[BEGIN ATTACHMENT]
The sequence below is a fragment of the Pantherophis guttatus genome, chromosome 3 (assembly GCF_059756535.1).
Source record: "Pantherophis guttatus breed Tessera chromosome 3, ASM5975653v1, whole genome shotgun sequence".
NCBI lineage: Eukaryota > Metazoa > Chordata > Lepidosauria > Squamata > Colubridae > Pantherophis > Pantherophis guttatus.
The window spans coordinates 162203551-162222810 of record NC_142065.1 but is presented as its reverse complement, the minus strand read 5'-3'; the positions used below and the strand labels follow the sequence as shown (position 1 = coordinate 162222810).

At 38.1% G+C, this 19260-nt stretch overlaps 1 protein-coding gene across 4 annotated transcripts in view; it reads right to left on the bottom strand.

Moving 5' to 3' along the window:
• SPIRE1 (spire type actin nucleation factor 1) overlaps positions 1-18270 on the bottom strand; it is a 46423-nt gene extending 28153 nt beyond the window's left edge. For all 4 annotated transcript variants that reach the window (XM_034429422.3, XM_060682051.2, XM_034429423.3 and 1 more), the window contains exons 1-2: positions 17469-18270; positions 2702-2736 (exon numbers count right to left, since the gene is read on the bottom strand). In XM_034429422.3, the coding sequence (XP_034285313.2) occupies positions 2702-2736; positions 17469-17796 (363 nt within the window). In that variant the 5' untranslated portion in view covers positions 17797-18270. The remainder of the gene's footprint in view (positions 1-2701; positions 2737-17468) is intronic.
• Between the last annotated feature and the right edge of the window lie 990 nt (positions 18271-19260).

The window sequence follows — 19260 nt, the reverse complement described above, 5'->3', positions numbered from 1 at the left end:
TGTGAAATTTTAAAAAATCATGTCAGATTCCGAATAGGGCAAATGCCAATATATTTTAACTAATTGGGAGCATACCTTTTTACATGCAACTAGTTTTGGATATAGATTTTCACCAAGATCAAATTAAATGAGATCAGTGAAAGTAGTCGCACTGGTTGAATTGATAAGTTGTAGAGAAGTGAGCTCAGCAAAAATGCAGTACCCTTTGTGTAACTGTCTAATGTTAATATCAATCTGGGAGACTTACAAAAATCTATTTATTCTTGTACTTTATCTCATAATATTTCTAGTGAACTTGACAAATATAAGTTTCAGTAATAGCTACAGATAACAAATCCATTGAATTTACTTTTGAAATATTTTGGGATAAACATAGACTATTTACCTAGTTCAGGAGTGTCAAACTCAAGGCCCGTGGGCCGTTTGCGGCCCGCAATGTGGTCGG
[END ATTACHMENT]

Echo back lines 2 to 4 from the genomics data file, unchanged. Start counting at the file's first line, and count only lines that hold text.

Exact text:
Source record: "Pantherophis guttatus breed Tessera chromosome 3, ASM5975653v1, whole genome shotgun sequence".
NCBI lineage: Eukaryota > Metazoa > Chordata > Lepidosauria > Squamata > Colubridae > Pantherophis > Pantherophis guttatus.
The window spans coordinates 162203551-162222810 of record NC_142065.1 but is presented as its reverse complement, the minus strand read 5'-3'; the positions used below and the strand labels follow the sequence as shown (position 1 = coordinate 162222810).